Table 1: Effect of the detection cut-off threshold. We threshold the detections computed by Mask R-CNN before matching them to compute tracks. While keypoint mAP goes down, the tracking MOTA performance increases as there are fewer spurious detections to confuse the tracker. The first row also shows the random baseline; i.e. the performance of the model that randomly assigns a track ID between 0 and 1000 (maximum allowed) to each detection.

4 Experiments and Results

We introduce the PoseTrack challenge benchmark and experimentally evaluate the various design choices of our model. We first build a strong baseline with our two-stage keypoint tracking approach that obtains state of the art performance on this challenging dataset. Then, we show how our 3D Mask R-CNN formulation can further improve upon that model by incorporating temporal context.

4.1 Dataset and Evaluation

PoseTrack [25, 24] is a recently released large-scale challenge dataset for human body keypoint estimation and tracking in diverse, in-the-wild videos. It consists of a total of 514 video sequences with 66,374 frames, split into 300, 50 and 208 videos for training, validation and testing, respectively. The training videos come with the middle 30 frames densely labeled with human body keypoints. The validation and test videos are labeled at every fourth frame, apart from the middle 30 frames. This helps evaluate the long term tracking performance of methods without requiring expensive annotations throughout the entire video. In total, the dataset contains 23,000 labeled frames and 153,615 poses. The test set annotations are held-out, and evaluation are performed by submitting the predictions to an evaluation server.

The annotations consist of human head bounding boxes and 15 body joint keypoint locations per labeled person. Since all our proposed approaches are top-down and depend on the detection of the extent of the person before detecting keypoints, we compute a bounding box by taking the min and max extents of labeled keypoints, and dilating that box by 20%. Also, to make the dataset compatible with COCO [35, 36], we permute the keypoint labels to match the closest equivalent labels in COCO. This allows us to pretrain our models on COCO, augmenting the PoseTrack dataset significantly and giving a large improvement in performance.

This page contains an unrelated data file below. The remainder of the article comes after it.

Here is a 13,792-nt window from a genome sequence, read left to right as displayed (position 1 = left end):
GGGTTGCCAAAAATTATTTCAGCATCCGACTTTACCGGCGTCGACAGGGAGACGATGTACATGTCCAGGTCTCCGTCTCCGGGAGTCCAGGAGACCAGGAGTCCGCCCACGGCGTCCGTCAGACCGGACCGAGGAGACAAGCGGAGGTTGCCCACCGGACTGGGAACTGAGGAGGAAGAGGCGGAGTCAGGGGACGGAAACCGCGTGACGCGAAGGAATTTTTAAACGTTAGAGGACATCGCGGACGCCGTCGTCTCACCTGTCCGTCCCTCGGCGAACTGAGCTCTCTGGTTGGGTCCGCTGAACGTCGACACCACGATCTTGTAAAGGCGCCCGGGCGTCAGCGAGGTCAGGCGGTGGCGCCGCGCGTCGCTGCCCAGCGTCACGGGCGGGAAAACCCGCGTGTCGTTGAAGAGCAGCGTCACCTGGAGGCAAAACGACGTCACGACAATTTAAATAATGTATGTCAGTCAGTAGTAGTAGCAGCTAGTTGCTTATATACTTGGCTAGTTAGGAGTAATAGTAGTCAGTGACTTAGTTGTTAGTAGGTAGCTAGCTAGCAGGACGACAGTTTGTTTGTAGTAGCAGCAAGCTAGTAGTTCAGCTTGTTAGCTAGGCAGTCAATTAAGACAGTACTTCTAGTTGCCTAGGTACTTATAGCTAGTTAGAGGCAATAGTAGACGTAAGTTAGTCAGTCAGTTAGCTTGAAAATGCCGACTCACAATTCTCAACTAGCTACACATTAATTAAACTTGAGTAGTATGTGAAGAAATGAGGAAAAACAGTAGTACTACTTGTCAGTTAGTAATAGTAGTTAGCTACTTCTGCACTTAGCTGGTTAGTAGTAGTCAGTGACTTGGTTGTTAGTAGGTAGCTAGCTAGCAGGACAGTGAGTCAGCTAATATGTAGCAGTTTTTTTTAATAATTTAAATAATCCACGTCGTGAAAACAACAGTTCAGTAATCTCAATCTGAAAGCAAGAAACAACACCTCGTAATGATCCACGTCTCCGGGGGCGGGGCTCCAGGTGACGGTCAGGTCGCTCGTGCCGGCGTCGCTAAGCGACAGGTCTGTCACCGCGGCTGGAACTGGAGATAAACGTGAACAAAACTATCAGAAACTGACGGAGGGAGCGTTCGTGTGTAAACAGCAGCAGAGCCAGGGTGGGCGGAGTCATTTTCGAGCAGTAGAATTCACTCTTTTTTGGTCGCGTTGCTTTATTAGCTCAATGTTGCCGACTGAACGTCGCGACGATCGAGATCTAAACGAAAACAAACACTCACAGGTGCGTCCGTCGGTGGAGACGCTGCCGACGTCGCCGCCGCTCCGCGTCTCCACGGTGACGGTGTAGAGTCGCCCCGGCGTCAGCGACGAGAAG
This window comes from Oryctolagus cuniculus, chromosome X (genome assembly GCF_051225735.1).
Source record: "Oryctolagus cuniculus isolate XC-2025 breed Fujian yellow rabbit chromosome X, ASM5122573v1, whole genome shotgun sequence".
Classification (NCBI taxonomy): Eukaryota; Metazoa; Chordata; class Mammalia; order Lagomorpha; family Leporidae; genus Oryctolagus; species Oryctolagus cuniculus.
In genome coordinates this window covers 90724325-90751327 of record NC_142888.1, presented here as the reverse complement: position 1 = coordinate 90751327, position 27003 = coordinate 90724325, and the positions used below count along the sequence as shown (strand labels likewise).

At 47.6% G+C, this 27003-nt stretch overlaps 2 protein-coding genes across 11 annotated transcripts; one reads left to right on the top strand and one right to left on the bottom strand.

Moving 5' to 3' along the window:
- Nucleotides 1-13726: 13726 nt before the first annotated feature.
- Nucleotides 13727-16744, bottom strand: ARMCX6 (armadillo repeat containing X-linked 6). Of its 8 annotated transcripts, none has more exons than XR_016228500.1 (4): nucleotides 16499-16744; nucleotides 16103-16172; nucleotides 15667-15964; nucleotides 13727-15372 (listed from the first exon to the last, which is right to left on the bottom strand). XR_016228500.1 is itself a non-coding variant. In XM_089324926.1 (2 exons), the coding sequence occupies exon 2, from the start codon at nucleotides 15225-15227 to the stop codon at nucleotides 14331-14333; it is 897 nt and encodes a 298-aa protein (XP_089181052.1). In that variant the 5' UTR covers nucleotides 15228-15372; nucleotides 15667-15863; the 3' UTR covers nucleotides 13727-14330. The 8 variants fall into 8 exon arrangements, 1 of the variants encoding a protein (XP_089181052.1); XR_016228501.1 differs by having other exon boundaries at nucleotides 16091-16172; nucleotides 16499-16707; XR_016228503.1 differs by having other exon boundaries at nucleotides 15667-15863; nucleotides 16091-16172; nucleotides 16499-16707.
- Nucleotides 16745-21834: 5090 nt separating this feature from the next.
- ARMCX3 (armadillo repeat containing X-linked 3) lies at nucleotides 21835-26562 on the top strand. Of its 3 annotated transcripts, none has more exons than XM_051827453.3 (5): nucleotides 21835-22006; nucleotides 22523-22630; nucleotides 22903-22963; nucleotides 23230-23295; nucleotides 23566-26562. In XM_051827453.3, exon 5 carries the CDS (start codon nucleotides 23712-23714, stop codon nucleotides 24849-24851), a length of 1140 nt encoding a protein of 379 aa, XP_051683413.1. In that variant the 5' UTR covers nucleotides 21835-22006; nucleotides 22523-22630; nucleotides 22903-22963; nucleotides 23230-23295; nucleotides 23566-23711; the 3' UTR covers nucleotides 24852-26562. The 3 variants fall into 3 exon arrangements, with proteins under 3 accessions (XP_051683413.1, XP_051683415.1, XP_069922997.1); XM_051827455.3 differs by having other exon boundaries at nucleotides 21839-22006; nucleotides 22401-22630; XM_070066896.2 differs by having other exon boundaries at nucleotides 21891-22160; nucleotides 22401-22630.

The dataset is designed to evaluate methods on three different tasks: 1) Single-frame pose estimation; 2) Pose estimation in video; 3) Pose tracking in the wild. Task 1) and 2) are evaluated at a frame level, using the mean average precision (mAP) metric [42]. Task 3) is evaluated using a multi-object tracking metric (MOT) [3]. Both evaluations require first computing the distance of each prediction from each ground truth labeled pose. This is done using the PCKh metric [2]

, which computes the probability of correct keypoints normalized by the head size. The mAP is computed as in 

[42], and the MOT is as described in [38]. Their MOT evaluation penalizes false positives equally regardless of their confidence. For this, we drop keypoint predictions with low confidence (1.95 after grid-search on the validation set). We use the PoseTrack evaluation toolkit for computing all results presented in this paper, and report final test numbers as obtained from the evaluation server.

4.2 Baseline

In an effort to build a very competitive baseline, we first evaluate the various design elements of our two stage tracking pipeline with a vanilla Mask R-CNN base model. This model disregards time-sensitive cues when making pose predictions. Throughout this section, our models are initialized from ImageNet and are pretrained on the COCO keypoint detection task. We then finetune the Mask R-CNN model on PoseTrack, keeping most hyper-parameters fixed to the defaults used for COCO 

[36]. At test time, we run the model on each frame and store the bounding box and keypoint predictions, which are linked over time in the tracking stage. This model is competitive as it achieves state of the art results on the PoseTrack dataset. In Sec. 4.3, we prove that our approach can further improve the performance by incorporating temporal context from each video clip via a 3D Mask R-CNN model.

Thresholding initial detections: Before linking the detections in time, we drop the low-confidence and potentially incorrect detections. This helps prevent the tracks from drifting and reduces false positives. Table 1 shows the effect of thresholding the detections. As expected, the MOTA tracking metric [3] improves with higher thresholds, indicating better and cleaner tracks. The keypoint mAP performance, however, decreases by missing out on certain low-confidence detections, which tend to improve the mAP metric. Since we primarily focus on the tracking task, we threshold our detections at 0.95 for our final experiments.